Dementia: Five household chores that ‘reduce our chances’ of developing dementia – expert

Dementia: Doctor outlines changes to help prevent disease

We use your sign-up to provide content in ways you’ve consented to and to improve our understanding of you. This may include adverts from us and 3rd parties based on our understanding. You can unsubscribe at any time. More info

Dementia is a syndrome (a collection of symptoms) associated with progressive brain decline. Although there is no cure for dementia, research suggests you can reduce your risk by making healthy lifestyle decisions that protect your brain. According to Fran Vandelli, dementia lead for Richmond Villages Willaston, engaging in household chores can erect a barrier against brain decline.

Ms Vandelli explained: “Our independence is closely linked to our sense of purpose, and can have a huge impact on our cognitive ability.

“While chores might seem boring, they actually play an important role in keeping our minds and bodies sharp – reducing our chances of developing dementia and helping those with a diagnosis live well for longer.

“With dementia, we know that it’s ‘use it or lose it’ when it comes to skills, so it’s important that we help people to continue to do as much as they can for themselves. Familiar routines can help give a sense of meaning.”

So, what does she recommend?

According to Ms Vandelli, decluttering can bolster the brain defences: “Removing trip hazards is important for all older people, as our balance and sight decrease with age.”

“It’s particularly helpful for those with dementia who can struggle with their sense of depth or perception, putting them at higher risk of falls.”

As Ms Vandelli explained, injuries like hip fractures can reduce people’s mobility, social ability, mood, and confidence, “all of which can lead to depression, which can mimic or exacerbate the symptoms of dementia”.

It also creates opportunities to reminisce and collect together emotional and historic mementos, like photographs which can provide a useful aid for family, friends, and carers, she noted.

“Reminiscence draws on long-term memory – usually a strength for people living with dementia – which can give people a sense of competence and skill and also encourages communication.”

Bradley Walsh health: Star’s ‘silent disease’ battle [INSIGHT]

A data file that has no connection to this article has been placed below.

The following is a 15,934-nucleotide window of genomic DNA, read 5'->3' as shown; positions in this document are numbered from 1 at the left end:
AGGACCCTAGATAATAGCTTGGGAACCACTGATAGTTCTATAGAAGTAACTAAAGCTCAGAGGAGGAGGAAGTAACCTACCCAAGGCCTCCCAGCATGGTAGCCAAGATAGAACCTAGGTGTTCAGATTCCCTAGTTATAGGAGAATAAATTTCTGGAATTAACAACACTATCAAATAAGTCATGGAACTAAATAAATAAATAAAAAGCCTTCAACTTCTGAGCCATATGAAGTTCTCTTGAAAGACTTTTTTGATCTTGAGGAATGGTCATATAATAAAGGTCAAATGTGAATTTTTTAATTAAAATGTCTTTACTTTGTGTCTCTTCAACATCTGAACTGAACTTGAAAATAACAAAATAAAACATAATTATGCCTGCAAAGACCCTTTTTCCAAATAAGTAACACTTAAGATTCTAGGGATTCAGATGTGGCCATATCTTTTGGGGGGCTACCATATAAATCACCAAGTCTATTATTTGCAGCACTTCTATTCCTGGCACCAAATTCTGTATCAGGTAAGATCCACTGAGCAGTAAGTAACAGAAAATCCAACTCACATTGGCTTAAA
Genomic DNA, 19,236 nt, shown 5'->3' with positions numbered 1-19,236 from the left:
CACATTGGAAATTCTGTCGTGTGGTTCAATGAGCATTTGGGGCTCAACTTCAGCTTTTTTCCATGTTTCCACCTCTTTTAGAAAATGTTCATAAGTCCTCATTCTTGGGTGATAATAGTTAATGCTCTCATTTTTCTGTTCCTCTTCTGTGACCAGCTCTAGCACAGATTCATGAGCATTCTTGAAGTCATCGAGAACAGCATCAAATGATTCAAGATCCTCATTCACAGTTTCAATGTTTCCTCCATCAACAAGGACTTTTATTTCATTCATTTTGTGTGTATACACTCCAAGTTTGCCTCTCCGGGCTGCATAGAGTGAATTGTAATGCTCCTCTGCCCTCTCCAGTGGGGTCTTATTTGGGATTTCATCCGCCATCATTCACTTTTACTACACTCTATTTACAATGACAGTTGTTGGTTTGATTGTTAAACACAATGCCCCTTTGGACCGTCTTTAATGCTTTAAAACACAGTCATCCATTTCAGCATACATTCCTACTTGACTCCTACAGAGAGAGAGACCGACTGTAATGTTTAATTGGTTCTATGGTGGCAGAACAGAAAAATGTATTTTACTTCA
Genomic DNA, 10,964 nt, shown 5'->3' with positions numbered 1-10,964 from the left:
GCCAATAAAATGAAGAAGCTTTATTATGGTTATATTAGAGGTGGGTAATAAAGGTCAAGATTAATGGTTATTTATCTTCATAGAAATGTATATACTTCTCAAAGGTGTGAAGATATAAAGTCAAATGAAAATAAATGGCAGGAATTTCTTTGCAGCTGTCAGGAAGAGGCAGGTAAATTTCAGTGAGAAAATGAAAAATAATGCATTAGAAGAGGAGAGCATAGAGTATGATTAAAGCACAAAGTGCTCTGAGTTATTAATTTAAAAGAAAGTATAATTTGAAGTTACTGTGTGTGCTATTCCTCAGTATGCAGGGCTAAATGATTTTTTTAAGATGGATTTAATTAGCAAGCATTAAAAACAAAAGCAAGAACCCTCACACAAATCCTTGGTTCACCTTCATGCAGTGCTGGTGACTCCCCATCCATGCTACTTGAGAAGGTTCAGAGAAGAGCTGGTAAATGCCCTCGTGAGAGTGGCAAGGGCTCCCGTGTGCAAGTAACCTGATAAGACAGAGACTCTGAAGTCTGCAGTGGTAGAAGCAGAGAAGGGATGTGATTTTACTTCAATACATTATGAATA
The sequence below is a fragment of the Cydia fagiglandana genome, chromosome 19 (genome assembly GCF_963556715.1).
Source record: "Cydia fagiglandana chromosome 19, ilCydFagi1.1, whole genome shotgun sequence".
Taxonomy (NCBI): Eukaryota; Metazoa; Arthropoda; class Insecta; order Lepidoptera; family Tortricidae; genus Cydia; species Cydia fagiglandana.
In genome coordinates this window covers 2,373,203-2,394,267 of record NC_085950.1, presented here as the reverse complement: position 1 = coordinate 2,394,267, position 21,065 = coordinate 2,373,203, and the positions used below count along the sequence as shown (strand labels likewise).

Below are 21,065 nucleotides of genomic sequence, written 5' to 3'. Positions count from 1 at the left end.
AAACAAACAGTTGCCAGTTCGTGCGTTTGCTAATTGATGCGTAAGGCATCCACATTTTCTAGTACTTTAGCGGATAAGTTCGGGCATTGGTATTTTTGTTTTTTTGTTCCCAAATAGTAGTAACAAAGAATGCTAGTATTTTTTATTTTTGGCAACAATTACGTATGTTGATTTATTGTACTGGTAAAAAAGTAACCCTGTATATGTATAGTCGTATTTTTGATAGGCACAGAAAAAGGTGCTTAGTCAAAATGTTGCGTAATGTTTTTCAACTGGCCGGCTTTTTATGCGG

High cholesterol: Colours to spot in your poo [TIPS]
B12 deficiency: Signs your ‘dangerously’ low [ADVICE]

Making (and sharing) a pot of tea

Ms Vandelli explained: “Some evidence suggests that social isolation is linked to an increase in the speed of cognitive decline.”

While further research is needed, it’s important that we stay social as we age as it provides a vital sense of purpose, she noted.

As well as maintaining our social skills, staying hydrated will defend you from UTIs and constipation.

As Ms Vandelli pointed out, both of these can cause delirium, intensifying the symptoms of dementia.

“As with photographs, sharing memories with friends and loved ones can also help keep our minds sharp, whilst reducing the risk of depression.”


Exercise is one of the best things you can do to reduce your chances of developing dementia.

“Mopping is great cardio, with an hour burning off up to 170 calories – equivalent to 15 minutes jogging on a treadmill,” noted Ms Vandelli.


Cooking offers a powerful combination of staying active and eating foods that nourish the brain.

“It helps us cut down on processed foods which can be high in salt, sugar and fat, leading to poor cardiovascular health and increasing our likelihood of developing diabetes, which studies have shown can increase the risk of dementia,” explained Ms Vandelli.


Ms Vandelli explained: “Not only is this good exercise but, having access to a well-maintained, safe outdoor space can help reduce feelings of anxiety or stress – which are commonly associated with dementia.”

According to the dementia expert, it can help people manage depression, which can exhibit similar symptoms to dementia such as difficulty concentrating, disturbed sleep, confusion, and memory lapses.

“As a result, depression can make the symptoms of dementia seem worse,” she warned.

If redesigning your garden, Ms Vandelli advised mitigating trip hazards by using flat surfaces, such as paving or decking, and installing handrails if needed.

“Make sure pathways are kept clear from plants and furniture to ensure the route around the garden is clearly visible.”

She added: “Some studies have shown that warm-coloured plants – like reds, oranges and yellows – are most easily distinguished for people with visual impairments.”

Source: Read Full Article